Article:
Healthy oceans are key to conserving the health and wellbeing of our planet and important sources of livelihoods for billions around the world, including women.
Making up about half the workforce in processing, cleaning and trading fish, women accounted for only 19% of all people directly engaged in catching or harvesting of wild fish and in fish farming in 2018. According to the World Ocean Council (WOC), women in the fishery sector are largely concentrated in low-skilled, low-paid, seasonal jobs without health, safety and labor rights protections.
Women earn approximately 64 per cent of men’s wages for the same work in aquaculture, and face the risks of ocean degradation with less resource on hand to build resilience.
WOC further explains
Indeed, in many parts of the world, women’s contribution, both towards ocean-based livelihoods and conservation efforts are invisible. For that reason, through the Sustainable Ocean Summit, the World Ocean Council brings together the multi-sector Ocean Business Community to catalyze global leadership and collaboration in ocean sustainability and Corporate Ocean Responsibility.
5 Steps to increase women participation the ocean business community
As mentioned above the WOC provides responsible companies from the Ocean Business Community the ability to collectively address cross-cutting ocean sustainable development challenges and shape the future of the ocean by engaging and working with other ocean stakeholders. But what are the steps taken by the community? Here are some recommendations for the industry:
1.Transform organizational culture and embrace diversity
Organisations must widen their scope when it comes to diversity. Specifically, senior leaders and managers should use a new model within their organizations in order to examine and improve their individual commitment and approach to delivering on diversity. The scope should be to raise awareness of the biases that influence perceptions, judgement and behavior around leadership roles in the field of ocean development.
2. Call external diversity experts for guidance and support
Diversity expertise could be enhanced for example, by developing an in-house diversity centre of excellence within your organization and/or by organizing or participating in several related conferences.
3.Expand your network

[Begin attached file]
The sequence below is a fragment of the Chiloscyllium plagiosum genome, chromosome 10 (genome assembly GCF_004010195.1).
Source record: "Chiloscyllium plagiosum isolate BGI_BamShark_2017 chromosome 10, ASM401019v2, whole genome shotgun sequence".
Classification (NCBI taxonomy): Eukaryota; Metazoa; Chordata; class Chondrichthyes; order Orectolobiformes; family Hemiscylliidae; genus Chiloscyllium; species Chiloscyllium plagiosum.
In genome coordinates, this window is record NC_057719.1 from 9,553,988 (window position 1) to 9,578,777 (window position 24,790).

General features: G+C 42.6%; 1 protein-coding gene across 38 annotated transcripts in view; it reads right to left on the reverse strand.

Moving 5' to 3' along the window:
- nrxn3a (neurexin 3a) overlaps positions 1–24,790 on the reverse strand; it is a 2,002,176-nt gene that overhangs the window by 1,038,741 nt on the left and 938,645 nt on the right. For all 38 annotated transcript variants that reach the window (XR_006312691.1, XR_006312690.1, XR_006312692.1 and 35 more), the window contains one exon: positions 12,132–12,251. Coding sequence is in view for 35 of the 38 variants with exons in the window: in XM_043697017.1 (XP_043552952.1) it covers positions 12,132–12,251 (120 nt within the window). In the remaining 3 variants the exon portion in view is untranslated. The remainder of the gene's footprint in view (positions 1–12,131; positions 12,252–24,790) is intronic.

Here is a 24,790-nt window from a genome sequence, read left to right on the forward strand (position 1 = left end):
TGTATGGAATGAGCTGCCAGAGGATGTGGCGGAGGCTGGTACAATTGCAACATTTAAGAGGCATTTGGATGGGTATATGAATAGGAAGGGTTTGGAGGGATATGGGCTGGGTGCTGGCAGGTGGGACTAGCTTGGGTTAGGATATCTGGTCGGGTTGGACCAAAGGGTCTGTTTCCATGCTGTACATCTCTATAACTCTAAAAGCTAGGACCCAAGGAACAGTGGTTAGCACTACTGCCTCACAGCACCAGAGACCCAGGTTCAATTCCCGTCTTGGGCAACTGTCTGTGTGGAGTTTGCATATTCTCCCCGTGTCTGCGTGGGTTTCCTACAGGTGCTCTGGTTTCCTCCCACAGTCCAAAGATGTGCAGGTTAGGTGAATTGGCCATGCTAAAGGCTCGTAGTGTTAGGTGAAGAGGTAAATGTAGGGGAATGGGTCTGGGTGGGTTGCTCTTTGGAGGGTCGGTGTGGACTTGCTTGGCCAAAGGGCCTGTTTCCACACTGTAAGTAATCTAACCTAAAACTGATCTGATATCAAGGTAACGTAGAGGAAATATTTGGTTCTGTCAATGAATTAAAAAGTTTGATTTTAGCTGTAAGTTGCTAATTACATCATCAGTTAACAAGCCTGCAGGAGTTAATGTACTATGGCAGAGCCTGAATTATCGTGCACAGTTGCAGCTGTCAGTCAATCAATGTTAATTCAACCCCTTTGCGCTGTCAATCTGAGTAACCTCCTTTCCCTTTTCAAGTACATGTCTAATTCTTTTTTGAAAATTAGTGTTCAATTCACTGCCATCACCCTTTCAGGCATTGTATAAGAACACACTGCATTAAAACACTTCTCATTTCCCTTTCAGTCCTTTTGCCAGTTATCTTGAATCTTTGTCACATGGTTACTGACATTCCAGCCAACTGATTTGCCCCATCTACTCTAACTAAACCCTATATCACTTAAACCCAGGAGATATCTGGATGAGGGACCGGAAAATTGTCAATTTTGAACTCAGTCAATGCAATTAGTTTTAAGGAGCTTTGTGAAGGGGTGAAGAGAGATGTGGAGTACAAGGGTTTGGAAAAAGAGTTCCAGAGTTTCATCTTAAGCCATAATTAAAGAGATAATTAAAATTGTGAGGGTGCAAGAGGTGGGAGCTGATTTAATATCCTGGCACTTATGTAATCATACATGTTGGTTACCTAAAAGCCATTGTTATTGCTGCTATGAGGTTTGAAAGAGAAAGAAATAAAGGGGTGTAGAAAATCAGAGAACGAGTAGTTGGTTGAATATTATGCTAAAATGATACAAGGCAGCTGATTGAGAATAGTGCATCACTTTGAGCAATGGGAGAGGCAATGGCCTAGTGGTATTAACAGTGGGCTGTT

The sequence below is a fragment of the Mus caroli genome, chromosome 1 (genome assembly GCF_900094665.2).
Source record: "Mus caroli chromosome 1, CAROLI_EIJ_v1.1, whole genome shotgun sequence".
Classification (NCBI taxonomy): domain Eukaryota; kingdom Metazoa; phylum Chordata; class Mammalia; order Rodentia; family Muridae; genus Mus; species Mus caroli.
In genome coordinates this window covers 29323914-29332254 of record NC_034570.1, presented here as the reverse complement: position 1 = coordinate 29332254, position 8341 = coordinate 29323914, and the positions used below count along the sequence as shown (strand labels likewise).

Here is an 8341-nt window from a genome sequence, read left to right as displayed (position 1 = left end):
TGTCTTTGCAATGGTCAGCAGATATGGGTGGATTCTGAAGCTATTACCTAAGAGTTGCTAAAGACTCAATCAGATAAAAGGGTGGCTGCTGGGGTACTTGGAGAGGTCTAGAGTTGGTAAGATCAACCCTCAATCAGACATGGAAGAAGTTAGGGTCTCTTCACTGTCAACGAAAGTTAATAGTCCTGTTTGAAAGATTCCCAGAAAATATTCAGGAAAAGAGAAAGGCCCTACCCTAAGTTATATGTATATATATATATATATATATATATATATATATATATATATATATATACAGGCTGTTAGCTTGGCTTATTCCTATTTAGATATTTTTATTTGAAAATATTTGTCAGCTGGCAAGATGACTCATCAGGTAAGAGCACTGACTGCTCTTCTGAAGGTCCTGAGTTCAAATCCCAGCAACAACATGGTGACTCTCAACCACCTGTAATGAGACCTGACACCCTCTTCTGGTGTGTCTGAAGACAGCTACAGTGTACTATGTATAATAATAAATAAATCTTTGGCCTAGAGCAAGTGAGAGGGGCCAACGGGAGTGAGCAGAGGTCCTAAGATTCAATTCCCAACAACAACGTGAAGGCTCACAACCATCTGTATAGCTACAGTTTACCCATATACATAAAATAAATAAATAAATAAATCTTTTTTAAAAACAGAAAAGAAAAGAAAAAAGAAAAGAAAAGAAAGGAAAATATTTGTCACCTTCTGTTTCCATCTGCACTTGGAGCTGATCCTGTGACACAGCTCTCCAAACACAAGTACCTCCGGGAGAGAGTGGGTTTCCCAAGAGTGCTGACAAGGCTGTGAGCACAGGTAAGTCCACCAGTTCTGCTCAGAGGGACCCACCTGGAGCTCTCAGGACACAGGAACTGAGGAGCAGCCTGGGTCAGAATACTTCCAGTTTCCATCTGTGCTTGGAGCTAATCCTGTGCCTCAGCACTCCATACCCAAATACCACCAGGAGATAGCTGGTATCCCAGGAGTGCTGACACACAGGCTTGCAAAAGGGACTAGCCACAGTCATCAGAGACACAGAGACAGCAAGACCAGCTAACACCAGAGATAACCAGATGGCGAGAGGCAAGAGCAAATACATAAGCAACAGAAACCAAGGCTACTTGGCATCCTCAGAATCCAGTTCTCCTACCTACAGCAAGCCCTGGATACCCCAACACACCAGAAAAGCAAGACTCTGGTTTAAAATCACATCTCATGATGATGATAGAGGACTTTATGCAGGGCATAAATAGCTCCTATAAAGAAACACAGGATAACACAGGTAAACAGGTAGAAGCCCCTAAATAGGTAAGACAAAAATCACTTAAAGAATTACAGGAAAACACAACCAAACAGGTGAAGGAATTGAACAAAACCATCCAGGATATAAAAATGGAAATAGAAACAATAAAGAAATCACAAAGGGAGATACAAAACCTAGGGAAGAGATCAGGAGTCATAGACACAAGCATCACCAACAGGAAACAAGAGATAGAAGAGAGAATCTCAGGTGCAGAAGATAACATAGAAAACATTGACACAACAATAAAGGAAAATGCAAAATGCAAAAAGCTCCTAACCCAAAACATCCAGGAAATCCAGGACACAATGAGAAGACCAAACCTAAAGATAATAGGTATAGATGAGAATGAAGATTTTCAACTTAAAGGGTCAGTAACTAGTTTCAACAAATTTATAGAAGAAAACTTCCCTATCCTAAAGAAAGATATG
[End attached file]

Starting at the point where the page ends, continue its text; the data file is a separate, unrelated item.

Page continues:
It is common believed that men at the top already know men at the top. But, how about women at the top? Organisations need to expand their circles and reach out to women in national executive leadership organizations.
4.Support your juniors
There should be opportunities for both young and more senior women executives to be noticed. A good way to do so could be by help them appearing on conference panels and/or taking up more responsibilities.
5.Support your top women
Organisations should share the value of being a leader, help women become visible in the right circles, and promote their leaderships skills.
Why women leadership maters for Blue Economy
Blue Economy means the use of sea and the use of its resources for sustainable economic development. Subsequently, ocean sustainable development and Blue Economy are regarded as the decoupling of socio-economic activities; development from environmental degradation and optimizing the marine resources benefits.
Studies have shown that women have a great sense of responsibility and a greater ability to multi-task and sustainable development needs leaders that give a full 100% when they are committed. Women are perhaps more humble than men while multi-tasking all the time. Therefore, women taking up leadership roles within this field can help achieving long-term prosperity by a country or a region befitting the environment, especially the sea which is the basis of the Blue Economy.
Women leaders from across the maritime business sectors will convene at the 2018 Sustainable Ocean Summit (SOS) - Hong Kong, 14 - 16 November - in a discussion to advance women’s leadership in Corporate Ocean Responsibility.
“Bringing together such a knowledgeable and experienced group of women executives advances the conversation on sustainable development in the industry. This SOS panel represents WOC’s leadership, collaboration and action on sustainable development and I am honoured to serve as the panel chair on behalf of WISTA International. We look forward to expanding our interaction with WOC.” WISTA International President Theodosiou